SIOBHAN HAPASKA

the sky has to turn black before you can see the stars

4th - 12th May, 2013OFF-SITE at Brunel Goods Shed, Stroud, GL5 3AP

INDEX is proud to open the 2013 SITE Festival, with a newly-commissioned installation by renowned artist Siobhán Hapaska. Curated by Helen Kincaid.

In Hapaska’s dramatic new work, the sky has to turn black before you can see the stars, made specifically for the Brunel Goods Shed in Stroud, five uprooted olive trees are suspended within a scaffolding cube, each tree yoked to a motor, creating unsettling yet magical vibrations. The trauma of uprooting clashes with this exuberant and abundant movement – a continuous ecstatic last gasp, extending the possibility of change and hope.

Read Helen Kincaid's exhibition text & Cherry Smith's essay for INDEX|press below.

A Conversation About Trees: Cherry Smyth on the work of Siobhan Hapaska

‘The Earth is closing on us pushing us through the last passage and we tear off our limbs to pass through.’ (1)

In the directions Siobhan Hapaska sent to locate her studio, she said to look out for a Scimitar car and a wire fence. These elements could easily belong in one of Hapaska’s powerfully startling installations: a long, elegantly futuristic car, designed in 1964, combining a sword-like sleekness with a luxurious interior, beside a metal boundary designed for function.

Hapaska’s practice oscillates between confrontation and subtlety, plying the obduracy and transience of unexpected materials: stacked loofahs in a fluorescent pink steel support; air plants propped on an amorphous fibreglass form; wheat tips pushed into spent bullet cartridges. Here in the Index commission, ‘the sky has to turn black before you can see the stars’, several fragile, dying olive trees are strapped horizontally to a motor and trussed to a silver cube of scaffolding metal. Each tree is forced to vibrate as if under severe weather conditions as though Hapaska is trying to shake the olive tree free of its symbolic burden as an icon of fertility, steadfastness and peace, ‘shake some sense into it’ and shake off the associations of contested territories in Israel-Palestine. It also brings to mind homeopathic succussion, the vigorous shaking of a preparation, suggesting some healing process that scientific methods would disdain. It quickly shatters the acoustic romance of leaves rustling to evoke an irresolvable crisis.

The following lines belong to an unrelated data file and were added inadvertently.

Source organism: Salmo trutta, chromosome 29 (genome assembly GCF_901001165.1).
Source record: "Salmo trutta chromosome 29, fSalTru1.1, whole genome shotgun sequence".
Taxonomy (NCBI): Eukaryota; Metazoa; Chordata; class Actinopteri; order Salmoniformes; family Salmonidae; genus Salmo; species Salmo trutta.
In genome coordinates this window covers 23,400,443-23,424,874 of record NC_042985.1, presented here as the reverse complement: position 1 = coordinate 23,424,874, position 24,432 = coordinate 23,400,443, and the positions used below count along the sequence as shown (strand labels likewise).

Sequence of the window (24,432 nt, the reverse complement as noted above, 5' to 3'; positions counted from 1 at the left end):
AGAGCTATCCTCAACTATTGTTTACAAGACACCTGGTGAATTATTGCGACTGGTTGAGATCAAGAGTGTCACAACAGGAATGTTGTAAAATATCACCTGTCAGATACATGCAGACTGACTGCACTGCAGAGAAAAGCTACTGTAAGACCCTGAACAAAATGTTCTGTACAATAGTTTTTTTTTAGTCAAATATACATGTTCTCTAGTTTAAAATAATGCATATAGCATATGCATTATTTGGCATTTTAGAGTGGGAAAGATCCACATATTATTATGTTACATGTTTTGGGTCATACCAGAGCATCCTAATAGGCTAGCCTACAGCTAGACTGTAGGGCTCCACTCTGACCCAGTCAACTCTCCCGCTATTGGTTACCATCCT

The irresolvable is a consistent element in Hapaska’s practice. Her chosen materials may be offbeat, eclectic, sometimes hilarious, but there is a vital and vibrant resistance to reductiveness in all her work. The theme of the irreconcilable within the ordinary could be traced to her Northern Irish upbringing, the everyday absurdities and horrors of the sectarian Troubles, where a surname denoted religious affiliation and Hapaska took pleasure in the unknowability of her family name. She explains that ‘Hapaska’ was invented by her parents: ‘Kapadia’ from her Parsee father and ‘Harrison’ from her Irish mother. This ‘alien’ status confounded the systems and structures that sought to define and contain her and dissonant hybridity was to become central to her later work. For her, irreducibility is a satirical comment on political hierarchies anywhere. ‘We have fragile people and hard-hitting systems of government. We constantly come into contact with inflexible opinions and situations we have to negotiate. We can’t annihilate them.’